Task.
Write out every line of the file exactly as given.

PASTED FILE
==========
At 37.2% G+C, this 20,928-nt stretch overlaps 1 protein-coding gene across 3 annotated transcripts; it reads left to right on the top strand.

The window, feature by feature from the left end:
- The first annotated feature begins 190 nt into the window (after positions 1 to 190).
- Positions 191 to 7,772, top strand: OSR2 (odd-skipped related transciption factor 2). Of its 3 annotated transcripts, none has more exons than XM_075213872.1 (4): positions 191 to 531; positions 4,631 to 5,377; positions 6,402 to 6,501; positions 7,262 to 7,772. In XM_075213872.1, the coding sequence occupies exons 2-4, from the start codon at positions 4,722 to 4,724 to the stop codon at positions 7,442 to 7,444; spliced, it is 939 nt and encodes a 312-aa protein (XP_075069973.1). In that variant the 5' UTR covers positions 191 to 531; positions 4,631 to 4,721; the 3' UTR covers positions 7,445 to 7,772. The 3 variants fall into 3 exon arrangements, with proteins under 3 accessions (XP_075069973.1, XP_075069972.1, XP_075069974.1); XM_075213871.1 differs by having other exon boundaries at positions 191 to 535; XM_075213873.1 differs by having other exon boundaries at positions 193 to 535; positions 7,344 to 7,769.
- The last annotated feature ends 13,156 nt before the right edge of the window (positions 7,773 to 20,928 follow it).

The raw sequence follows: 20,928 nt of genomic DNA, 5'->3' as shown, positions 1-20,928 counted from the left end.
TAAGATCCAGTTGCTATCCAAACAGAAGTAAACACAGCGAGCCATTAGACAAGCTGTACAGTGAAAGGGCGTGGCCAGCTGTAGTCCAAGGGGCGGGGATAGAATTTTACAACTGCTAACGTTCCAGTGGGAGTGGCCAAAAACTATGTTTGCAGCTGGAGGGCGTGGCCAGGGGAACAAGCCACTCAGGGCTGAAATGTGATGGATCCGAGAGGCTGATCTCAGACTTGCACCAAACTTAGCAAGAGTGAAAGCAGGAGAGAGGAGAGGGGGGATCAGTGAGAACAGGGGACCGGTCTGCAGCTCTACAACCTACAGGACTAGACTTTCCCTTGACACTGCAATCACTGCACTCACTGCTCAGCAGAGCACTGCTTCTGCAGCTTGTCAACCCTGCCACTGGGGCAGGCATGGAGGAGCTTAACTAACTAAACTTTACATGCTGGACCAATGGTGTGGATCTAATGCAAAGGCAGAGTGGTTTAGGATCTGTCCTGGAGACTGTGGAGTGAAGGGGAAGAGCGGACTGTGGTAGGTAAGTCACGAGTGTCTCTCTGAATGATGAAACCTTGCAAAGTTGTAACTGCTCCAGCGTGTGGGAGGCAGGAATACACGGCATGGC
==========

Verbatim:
At 37.2% G+C, this 20,928-nt stretch overlaps 1 protein-coding gene across 3 annotated transcripts; it reads left to right on the top strand.

The window, feature by feature from the left end:
- The first annotated feature begins 190 nt into the window (after positions 1 to 190).
- Positions 191 to 7,772, top strand: OSR2 (odd-skipped related transciption factor 2). Of its 3 annotated transcripts, none has more exons than XM_075213872.1 (4): positions 191 to 531; positions 4,631 to 5,377; positions 6,402 to 6,501; positions 7,262 to 7,772. In XM_075213872.1, the coding sequence occupies exons 2-4, from the start codon at positions 4,722 to 4,724 to the stop codon at positions 7,442 to 7,444; spliced, it is 939 nt and encodes a 312-aa protein (XP_075069973.1). In that variant the 5' UTR covers positions 191 to 531; positions 4,631 to 4,721; the 3' UTR covers positions 7,445 to 7,772. The 3 variants fall into 3 exon arrangements, with proteins under 3 accessions (XP_075069973.1, XP_075069972.1, XP_075069974.1); XM_075213871.1 differs by having other exon boundaries at positions 191 to 535; XM_075213873.1 differs by having other exon boundaries at positions 193 to 535; positions 7,344 to 7,769.
- The last annotated feature ends 13,156 nt before the right edge of the window (positions 7,773 to 20,928 follow it).

The raw sequence follows: 20,928 nt of genomic DNA, 5'->3' as shown, positions 1-20,928 counted from the left end.
TAAGATCCAGTTGCTATCCAAACAGAAGTAAACACAGCGAGCCATTAGACAAGCTGTACAGTGAAAGGGCGTGGCCAGCTGTAGTCCAAGGGGCGGGGATAGAATTTTACAACTGCTAACGTTCCAGTGGGAGTGGCCAAAAACTATGTTTGCAGCTGGAGGGCGTGGCCAGGGGAACAAGCCACTCAGGGCTGAAATGTGATGGATCCGAGAGGCTGATCTCAGACTTGCACCAAACTTAGCAAGAGTGAAAGCAGGAGAGAGGAGAGGGGGGATCAGTGAGAACAGGGGACCGGTCTGCAGCTCTACAACCTACAGGACTAGACTTTCCCTTGACACTGCAATCACTGCACTCACTGCTCAGCAGAGCACTGCTTCTGCAGCTTGTCAACCCTGCCACTGGGGCAGGCATGGAGGAGCTTAACTAACTAAACTTTACATGCTGGACCAATGGTGTGGATCTAATGCAAAGGCAGAGTGGTTTAGGATCTGTCCTGGAGACTGTGGAGTGAAGGGGAAGAGCGGACTGTGGTAGGTAAGTCACGAGTGTCTCTCTGAATGATGAAACCTTGCAAAGTTGTAACTGCTCCAGCGTGTGGGAGGCAGGAATACACGGCATGGC